Marcy Kennedy is a suspense and speculative fiction writer who believes fantasy is more real than you think. Alongside her own writing, Marcy works as a freelance fiction editor and teaches classes on craft and social media. She’s also the author of the Busy Writer’s Guides series of books. You can find her blogging about writing and about the place where real life meets science fiction, fantasy, and myth at

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Do you want readers to be so caught up in your book that they forget they’re reading?

Then you need deep POV.

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In Deep Point of View, writing instructor and fiction editor Marcy Kennedy brings her years of experience into showing you how to write deep POV. You’ll learn specific, practical things you can do immediately to take your fiction to the next level.


  1. This is my back blurb for a paranormal romance / magical realism. word count 130. It opens with:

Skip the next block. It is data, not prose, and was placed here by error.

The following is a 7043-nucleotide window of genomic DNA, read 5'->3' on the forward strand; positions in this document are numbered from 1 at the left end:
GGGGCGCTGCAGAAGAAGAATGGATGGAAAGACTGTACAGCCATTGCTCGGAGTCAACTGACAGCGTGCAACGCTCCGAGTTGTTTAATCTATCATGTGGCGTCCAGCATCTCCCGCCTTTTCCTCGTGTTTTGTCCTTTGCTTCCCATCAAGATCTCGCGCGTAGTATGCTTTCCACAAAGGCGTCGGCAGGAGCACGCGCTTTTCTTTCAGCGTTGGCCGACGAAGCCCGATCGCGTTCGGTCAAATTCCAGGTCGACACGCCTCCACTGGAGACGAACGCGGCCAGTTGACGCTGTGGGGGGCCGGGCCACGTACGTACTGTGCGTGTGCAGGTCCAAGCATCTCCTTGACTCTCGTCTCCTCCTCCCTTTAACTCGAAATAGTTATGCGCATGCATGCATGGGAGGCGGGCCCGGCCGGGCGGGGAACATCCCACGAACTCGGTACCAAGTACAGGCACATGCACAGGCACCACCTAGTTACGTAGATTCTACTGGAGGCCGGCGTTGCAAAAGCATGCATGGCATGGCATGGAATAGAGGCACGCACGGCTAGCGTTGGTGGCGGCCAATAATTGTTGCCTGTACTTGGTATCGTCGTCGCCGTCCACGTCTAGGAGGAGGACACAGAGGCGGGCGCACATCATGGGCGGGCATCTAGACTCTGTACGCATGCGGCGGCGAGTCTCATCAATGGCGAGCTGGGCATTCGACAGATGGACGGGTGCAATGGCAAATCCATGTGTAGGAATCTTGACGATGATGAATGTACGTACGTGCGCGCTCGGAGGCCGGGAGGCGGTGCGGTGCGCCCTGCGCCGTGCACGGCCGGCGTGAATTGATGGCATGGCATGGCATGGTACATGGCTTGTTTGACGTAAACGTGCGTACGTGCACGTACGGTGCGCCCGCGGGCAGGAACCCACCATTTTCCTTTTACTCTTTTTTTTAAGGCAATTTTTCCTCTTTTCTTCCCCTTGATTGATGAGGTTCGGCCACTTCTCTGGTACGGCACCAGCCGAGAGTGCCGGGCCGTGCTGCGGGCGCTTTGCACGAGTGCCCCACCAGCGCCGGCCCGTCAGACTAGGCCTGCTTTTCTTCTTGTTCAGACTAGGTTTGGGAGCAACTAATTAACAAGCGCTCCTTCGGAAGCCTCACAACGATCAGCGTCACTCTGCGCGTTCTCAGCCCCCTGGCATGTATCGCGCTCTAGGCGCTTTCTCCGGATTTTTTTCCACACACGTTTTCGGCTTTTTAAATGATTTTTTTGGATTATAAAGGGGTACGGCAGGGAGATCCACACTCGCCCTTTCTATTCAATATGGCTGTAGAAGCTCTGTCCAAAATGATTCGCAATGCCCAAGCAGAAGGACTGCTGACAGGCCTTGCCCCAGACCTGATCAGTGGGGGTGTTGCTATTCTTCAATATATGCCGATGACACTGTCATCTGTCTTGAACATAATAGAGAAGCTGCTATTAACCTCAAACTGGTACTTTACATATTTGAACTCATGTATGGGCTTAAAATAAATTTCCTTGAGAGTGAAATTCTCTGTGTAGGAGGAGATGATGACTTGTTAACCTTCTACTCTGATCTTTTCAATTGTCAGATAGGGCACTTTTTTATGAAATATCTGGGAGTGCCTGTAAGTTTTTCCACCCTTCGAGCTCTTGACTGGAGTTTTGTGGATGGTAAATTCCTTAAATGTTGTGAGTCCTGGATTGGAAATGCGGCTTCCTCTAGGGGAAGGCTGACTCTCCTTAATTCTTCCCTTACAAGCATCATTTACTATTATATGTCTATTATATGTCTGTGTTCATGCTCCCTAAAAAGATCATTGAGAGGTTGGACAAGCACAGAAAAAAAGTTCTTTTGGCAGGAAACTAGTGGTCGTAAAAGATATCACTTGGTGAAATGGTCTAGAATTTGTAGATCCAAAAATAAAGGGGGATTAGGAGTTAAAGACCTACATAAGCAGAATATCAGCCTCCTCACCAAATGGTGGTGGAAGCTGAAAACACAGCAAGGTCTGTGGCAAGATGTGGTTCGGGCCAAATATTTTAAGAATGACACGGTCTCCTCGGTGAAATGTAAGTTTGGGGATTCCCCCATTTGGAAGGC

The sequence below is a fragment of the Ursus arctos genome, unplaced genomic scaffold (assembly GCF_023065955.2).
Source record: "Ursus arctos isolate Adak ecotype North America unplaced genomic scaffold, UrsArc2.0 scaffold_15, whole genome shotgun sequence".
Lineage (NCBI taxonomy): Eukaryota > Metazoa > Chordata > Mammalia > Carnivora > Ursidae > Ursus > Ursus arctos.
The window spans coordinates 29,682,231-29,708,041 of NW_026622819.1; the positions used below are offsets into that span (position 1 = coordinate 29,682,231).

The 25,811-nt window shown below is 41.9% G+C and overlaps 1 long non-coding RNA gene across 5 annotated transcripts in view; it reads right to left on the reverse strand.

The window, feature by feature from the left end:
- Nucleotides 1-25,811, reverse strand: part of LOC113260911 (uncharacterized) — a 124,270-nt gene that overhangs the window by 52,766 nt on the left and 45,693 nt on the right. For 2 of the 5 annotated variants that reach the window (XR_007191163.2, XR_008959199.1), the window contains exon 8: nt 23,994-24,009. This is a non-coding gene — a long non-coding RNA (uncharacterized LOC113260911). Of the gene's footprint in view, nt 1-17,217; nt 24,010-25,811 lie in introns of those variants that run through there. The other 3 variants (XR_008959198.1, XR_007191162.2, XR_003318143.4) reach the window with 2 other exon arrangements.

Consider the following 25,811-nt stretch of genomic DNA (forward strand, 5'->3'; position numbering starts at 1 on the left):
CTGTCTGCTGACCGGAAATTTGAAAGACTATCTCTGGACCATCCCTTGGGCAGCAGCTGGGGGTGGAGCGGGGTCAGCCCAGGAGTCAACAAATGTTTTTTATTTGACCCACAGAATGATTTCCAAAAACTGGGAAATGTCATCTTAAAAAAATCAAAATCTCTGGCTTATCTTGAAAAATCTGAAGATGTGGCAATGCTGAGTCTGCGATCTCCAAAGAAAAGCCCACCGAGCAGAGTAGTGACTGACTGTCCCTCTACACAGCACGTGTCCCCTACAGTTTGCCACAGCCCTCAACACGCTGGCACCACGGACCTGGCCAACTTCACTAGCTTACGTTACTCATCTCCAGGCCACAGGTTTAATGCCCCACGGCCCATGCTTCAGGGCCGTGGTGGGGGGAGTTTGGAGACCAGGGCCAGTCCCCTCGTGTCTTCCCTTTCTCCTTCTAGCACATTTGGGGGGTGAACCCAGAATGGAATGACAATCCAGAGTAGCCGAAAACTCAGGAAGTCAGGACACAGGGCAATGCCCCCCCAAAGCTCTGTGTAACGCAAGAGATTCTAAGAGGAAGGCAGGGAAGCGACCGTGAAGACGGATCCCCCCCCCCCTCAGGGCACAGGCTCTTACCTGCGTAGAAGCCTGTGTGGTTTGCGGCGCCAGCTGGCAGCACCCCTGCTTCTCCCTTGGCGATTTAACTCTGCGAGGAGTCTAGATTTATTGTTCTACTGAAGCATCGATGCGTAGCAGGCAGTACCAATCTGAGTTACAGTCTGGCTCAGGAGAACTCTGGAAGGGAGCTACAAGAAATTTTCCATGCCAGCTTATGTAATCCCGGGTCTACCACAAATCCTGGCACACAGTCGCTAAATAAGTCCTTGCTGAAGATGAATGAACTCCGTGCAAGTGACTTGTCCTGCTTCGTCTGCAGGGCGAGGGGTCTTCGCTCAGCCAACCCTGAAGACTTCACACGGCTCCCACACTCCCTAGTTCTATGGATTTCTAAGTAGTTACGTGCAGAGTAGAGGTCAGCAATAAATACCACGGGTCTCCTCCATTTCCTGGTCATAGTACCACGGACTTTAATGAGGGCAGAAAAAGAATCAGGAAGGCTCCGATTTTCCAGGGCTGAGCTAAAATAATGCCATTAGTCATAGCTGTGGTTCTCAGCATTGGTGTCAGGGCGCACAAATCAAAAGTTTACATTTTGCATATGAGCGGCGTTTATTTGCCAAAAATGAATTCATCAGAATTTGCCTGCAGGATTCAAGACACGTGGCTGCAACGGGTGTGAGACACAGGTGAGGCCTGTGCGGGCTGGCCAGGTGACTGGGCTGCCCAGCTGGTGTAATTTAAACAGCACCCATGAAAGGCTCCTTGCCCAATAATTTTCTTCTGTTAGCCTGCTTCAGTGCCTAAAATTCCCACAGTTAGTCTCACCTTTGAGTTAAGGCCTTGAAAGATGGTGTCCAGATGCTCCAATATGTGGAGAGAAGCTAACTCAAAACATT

Finn Cleary is an excited five-year-old passenger heading for a new life on Titanic’s maiden voyage. But fate not only denies him his New York destination, it also separates him from the girl he was destined to marry.

    it ends with:

    But a promise, made in haste complicates his next incarnation. Finding Finn’s lost shoes may be young love’s only chance to stay together.

  2. Thanks for the tips, Marcy! I believe writing a book description is just as challenging as writing a book. How can you best describe the book in just 10 sentences without looking cluttered? Add to that the pressure of making it sound as interesting as possible to catch the attention of readers. Your tips will surely help a lot of writers. Very helpful and timely.

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  3. This seems a lot like a query. Can you explain the difference? Great post. Been working all day on my description.